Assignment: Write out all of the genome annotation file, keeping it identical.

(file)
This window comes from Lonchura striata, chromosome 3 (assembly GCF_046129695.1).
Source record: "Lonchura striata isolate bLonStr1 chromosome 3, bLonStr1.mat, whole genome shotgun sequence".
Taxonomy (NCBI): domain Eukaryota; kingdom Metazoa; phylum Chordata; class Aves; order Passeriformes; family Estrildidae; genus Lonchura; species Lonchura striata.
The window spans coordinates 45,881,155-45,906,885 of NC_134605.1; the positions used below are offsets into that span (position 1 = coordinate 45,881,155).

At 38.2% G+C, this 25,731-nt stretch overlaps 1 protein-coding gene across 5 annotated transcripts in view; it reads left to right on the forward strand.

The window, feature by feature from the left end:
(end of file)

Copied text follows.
This window comes from Lonchura striata, chromosome 3 (assembly GCF_046129695.1).
Source record: "Lonchura striata isolate bLonStr1 chromosome 3, bLonStr1.mat, whole genome shotgun sequence".
Taxonomy (NCBI): domain Eukaryota; kingdom Metazoa; phylum Chordata; class Aves; order Passeriformes; family Estrildidae; genus Lonchura; species Lonchura striata.
The window spans coordinates 45,881,155-45,906,885 of NC_134605.1; the positions used below are offsets into that span (position 1 = coordinate 45,881,155).

At 38.2% G+C, this 25,731-nt stretch overlaps 1 protein-coding gene across 5 annotated transcripts in view; it reads left to right on the forward strand.

The window, feature by feature from the left end: